The nurses had a responsibility to all older persons, and hence sought a holistic view of the older persons’ health status, which they then conveyed to the other staff. However, the nurses were not able to meet all the older persons they were responsible for; the staff members closest to the older persons were the nurse assistants. The nurse assistants became the nurses’ eyes and ears, following the older persons’ state of health and reporting this to the nurses. The nurses also collaborated with the older persons’ relatives, allowing them to gain knowledge of the older persons and obtain a holistic view of their lives.

The nurses enjoyed their work with the older persons because it was based on reciprocity and collaboration, and allowed them to establish relationships with the older persons, their relatives, and the nurses’ own colleagues.

“Yes, it’s like you get this relationship, actually. Both with your colleagues and the staff, and with the patients and their relatives.”

  —(RN2 2012)..

Theme 4: The value of teamwork

A focus on obstacles - “It is impossible to be a team”

The nurses considered the team to be important, but found it was difficult to work as a team when the organization was unstructured and communication was lacking.

“We haven’t got a real structure yet at work…that is what has been difficult.”

  —(RN5 2000)..

Those who would lead and distribute work i.e. managers had different ideas which influenced the work. The RNs said that there was a lack of clarity in the communication and cooperation between RNs, doctors, and head nurses.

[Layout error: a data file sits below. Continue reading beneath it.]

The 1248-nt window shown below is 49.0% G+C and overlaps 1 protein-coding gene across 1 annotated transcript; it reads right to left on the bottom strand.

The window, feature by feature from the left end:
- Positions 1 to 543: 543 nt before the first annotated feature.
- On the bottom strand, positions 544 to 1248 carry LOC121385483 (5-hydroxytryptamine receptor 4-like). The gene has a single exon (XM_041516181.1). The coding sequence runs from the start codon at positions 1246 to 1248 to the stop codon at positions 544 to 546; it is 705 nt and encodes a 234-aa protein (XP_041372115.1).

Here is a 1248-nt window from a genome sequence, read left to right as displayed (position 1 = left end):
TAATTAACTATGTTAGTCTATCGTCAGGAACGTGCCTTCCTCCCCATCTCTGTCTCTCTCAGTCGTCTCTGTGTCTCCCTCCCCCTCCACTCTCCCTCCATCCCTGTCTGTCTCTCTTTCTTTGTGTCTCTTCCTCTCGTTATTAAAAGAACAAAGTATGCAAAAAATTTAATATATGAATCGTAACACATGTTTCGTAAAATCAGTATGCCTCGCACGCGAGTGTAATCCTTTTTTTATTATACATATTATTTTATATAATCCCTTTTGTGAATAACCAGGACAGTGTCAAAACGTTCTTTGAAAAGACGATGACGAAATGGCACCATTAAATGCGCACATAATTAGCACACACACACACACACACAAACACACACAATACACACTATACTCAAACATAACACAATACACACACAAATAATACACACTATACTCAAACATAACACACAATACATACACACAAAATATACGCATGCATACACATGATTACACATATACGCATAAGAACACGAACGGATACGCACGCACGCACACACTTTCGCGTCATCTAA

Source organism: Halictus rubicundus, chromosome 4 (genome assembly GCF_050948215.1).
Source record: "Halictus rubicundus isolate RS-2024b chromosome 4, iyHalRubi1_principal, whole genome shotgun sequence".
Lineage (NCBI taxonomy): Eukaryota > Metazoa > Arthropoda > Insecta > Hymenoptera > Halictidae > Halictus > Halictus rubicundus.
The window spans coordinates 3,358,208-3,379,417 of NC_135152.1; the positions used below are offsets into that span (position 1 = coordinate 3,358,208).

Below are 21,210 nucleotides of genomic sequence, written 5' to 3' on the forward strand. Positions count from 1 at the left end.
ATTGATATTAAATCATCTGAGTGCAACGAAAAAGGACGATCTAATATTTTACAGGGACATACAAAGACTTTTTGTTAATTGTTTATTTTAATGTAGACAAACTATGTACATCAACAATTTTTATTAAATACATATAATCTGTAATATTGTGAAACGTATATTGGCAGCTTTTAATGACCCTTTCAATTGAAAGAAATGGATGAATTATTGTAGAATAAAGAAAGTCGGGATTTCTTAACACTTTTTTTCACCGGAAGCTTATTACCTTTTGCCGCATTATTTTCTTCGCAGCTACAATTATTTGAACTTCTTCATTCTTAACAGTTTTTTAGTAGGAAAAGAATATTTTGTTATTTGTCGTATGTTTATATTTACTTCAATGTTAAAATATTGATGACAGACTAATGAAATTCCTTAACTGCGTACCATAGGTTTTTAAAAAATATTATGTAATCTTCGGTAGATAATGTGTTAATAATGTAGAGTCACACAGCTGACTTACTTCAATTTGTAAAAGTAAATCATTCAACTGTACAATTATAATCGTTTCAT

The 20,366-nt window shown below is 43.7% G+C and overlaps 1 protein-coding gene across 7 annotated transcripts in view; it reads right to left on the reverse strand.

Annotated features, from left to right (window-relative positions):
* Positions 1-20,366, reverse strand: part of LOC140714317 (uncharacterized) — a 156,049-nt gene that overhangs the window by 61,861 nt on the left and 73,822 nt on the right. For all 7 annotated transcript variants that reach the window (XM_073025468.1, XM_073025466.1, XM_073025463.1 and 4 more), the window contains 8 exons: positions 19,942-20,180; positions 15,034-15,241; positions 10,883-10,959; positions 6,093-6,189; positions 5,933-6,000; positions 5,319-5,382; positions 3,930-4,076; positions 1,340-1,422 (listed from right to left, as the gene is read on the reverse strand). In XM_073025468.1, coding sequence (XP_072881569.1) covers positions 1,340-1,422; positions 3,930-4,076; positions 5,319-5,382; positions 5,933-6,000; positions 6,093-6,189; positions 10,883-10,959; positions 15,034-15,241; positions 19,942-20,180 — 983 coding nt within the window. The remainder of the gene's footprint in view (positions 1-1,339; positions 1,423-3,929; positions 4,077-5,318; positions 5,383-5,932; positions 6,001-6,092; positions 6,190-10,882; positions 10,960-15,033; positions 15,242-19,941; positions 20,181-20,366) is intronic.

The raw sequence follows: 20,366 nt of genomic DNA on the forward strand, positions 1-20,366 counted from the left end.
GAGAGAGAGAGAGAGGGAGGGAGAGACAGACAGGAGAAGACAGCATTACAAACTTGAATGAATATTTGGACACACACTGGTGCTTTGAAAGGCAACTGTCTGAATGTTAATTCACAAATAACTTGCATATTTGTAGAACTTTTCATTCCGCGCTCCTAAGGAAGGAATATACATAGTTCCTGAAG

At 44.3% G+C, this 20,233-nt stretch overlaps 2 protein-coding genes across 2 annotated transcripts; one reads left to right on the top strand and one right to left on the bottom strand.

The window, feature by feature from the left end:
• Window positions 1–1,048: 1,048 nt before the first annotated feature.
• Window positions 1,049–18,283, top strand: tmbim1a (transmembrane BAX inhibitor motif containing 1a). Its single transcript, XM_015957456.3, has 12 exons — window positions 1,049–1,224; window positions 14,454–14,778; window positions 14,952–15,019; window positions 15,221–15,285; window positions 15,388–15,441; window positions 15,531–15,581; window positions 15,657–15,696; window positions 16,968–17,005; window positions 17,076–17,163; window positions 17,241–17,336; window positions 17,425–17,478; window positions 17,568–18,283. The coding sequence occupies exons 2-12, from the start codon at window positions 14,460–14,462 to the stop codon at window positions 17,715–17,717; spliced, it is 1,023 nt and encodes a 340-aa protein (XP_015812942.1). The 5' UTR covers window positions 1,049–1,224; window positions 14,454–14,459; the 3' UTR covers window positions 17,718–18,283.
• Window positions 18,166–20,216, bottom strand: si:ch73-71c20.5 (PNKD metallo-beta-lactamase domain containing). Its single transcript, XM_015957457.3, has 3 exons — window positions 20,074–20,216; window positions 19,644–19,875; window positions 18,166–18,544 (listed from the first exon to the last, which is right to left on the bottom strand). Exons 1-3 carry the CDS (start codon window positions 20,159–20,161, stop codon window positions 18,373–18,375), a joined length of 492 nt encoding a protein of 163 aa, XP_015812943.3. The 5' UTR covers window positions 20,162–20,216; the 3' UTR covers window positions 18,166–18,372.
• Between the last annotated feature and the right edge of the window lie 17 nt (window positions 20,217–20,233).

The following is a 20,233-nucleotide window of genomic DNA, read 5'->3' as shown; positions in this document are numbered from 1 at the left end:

“We talked with our doctor and she thought we should have an oxygen tube, but the head nurse disagreed…it was difficult, with that and with different opinions about things.”

  —(RN2 2000)..

The nurses saw the organisation as unstructured compared with their earlier experiences. They expressed dissatisfaction with their managers’ decisions to recommend local guidelines instead of the national guidelines provided by the government; the RNs were accustomed to following routines from the National Board of Health and Welfare.

A view of opportunities - “We can learn from each other”

The nurses noted the importance of the team and the collaboration with the nurse assistants; it was the nurse assistants who were closest to the older persons. The care was designed through the team of nurses, nursing staff, and occupational therapists, and it was also the team that could initiate changes. The nurses felt the lack of a manager in the team. They saw a danger that the managers were so far away from the actual caring work that they would not be able to understand it.